Osteopathy & Rehabilitation

Osteopaths in the UK are required by law to register with the General Osteopathic Council (GOsC), which is their statutory regulator body (similar to GPs having to register with the BMA – British Medical Association).

Osteopathy is a primary health care profession with around 30000 people currently consulting osteopaths every working day in the UK.

Osteopaths study 4 years full time for an undergraduate degree that is similar to a medical degree with emphasis on musculoskeletal medicine.

Osteopathy is a system of diagnosis and treatment for a wide range of conditions. It is a drug free and a holistic manual approach.

It is based on the principle that the wellness of an individual is associated to his/her joints, muscles, tendons, ligaments and connective tissues functioning harmoniously together.

When an individual experiences prolonged negative stress, injuries and any serious or long term disturbances; the body’s function is affected. By working on the framework of the body, osteopaths believe they positively affect the healing mechanism of the body promoting tissue repair, health and wellbeing.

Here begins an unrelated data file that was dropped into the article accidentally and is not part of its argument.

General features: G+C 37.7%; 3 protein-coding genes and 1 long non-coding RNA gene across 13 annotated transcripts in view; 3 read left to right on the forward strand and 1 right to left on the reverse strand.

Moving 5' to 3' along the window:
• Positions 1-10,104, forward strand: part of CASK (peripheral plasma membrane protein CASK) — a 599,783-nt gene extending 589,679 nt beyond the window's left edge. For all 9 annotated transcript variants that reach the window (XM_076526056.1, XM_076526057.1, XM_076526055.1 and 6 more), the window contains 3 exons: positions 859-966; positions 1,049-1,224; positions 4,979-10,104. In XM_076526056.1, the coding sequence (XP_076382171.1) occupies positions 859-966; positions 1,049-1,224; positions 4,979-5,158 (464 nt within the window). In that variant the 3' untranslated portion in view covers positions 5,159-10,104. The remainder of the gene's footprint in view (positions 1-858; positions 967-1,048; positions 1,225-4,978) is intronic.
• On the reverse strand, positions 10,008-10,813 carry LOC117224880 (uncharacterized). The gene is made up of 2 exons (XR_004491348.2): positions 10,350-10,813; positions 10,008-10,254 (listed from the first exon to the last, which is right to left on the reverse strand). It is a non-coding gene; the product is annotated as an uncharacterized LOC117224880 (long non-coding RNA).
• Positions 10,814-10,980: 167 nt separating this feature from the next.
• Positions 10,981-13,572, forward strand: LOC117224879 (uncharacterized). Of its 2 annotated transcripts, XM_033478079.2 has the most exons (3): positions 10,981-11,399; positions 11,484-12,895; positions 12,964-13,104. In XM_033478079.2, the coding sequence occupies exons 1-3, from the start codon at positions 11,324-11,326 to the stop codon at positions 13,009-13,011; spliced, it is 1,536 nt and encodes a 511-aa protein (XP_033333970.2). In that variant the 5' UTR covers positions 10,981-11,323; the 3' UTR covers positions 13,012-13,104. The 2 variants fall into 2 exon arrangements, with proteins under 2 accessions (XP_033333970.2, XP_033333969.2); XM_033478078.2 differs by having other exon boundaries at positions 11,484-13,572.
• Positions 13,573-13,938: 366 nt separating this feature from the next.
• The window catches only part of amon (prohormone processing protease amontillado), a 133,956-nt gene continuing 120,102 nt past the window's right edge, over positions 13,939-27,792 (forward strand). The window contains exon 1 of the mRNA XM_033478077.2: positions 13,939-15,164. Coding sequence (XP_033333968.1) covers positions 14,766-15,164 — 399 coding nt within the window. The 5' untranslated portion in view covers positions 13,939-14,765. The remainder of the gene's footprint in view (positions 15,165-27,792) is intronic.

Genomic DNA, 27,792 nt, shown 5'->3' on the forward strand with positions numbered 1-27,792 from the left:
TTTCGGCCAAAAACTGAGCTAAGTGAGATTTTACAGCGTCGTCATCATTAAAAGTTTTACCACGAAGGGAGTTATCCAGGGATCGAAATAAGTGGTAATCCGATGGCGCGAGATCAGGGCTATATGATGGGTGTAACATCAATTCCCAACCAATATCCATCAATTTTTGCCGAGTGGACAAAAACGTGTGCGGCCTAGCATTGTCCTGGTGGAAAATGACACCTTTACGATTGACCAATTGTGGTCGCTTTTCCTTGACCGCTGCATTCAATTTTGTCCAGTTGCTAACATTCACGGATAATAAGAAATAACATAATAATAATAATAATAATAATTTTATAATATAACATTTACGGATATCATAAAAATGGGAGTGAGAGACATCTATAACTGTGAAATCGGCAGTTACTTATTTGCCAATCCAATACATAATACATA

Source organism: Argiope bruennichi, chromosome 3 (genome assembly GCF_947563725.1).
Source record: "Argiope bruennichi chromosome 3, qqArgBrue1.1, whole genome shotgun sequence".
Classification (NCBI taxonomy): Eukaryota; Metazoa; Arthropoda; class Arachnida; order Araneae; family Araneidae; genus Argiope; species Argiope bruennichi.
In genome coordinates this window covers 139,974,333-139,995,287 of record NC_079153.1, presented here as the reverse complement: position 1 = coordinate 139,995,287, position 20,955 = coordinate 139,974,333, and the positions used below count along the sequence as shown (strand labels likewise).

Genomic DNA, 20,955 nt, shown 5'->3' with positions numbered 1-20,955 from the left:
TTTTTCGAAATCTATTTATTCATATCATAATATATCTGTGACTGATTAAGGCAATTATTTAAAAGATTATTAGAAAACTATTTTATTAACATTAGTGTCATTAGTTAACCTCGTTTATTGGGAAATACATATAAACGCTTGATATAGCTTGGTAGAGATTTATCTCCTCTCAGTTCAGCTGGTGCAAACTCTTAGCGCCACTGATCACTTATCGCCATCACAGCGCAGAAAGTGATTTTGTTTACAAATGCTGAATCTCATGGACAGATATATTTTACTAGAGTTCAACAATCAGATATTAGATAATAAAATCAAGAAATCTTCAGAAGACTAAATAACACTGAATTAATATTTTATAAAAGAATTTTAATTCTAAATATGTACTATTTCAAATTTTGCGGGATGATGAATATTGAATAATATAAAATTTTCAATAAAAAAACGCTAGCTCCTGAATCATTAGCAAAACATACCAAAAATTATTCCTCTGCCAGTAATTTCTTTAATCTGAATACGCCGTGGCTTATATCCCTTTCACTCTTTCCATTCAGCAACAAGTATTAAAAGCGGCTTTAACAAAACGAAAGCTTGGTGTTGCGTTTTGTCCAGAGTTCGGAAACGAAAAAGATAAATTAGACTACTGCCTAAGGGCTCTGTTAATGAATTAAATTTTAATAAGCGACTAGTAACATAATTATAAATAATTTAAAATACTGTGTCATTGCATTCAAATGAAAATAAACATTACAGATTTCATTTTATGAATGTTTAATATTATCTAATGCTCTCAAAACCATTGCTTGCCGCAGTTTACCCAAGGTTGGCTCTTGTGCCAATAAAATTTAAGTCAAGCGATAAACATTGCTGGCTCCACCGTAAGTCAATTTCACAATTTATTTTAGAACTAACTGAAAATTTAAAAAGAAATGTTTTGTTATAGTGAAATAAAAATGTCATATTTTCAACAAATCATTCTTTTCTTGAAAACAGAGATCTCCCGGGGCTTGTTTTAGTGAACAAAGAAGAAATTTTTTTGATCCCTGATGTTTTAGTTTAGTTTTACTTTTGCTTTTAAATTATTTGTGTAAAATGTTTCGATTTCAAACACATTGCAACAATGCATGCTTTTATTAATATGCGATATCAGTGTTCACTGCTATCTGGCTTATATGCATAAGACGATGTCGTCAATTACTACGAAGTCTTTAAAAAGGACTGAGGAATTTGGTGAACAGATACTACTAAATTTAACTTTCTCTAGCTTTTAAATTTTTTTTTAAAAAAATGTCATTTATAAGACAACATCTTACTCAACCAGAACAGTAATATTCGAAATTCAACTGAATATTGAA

Indeed, osteopathic treatments are aimed at:

  • Reducing pain
  • Helping heal and repair tissues
  • Improving mobility
  • Enhancing fluid circulation
  • Affecting positively the nervous system
  • Rebalancing inadequate muscle tension
  • Increasing muscle strength
  • Improving posture
  • Promoting health

In this context, the osteopath’s role is one of stimulating the self-healing mechanism of the patient. Hence, the patient is at the centre of the treatment and is active in his/her health’s restoration.

Furthermore, osteopaths consider that the body is a unit: parts of the body work in relation to each other and in relation to the whole. Hence, if one part is not functioning properly other parts will become dysfunctional; therefore the person as a whole will be out of balance. Thus osteopaths have a strong interest in understanding the underlying cause (s) of the symptoms.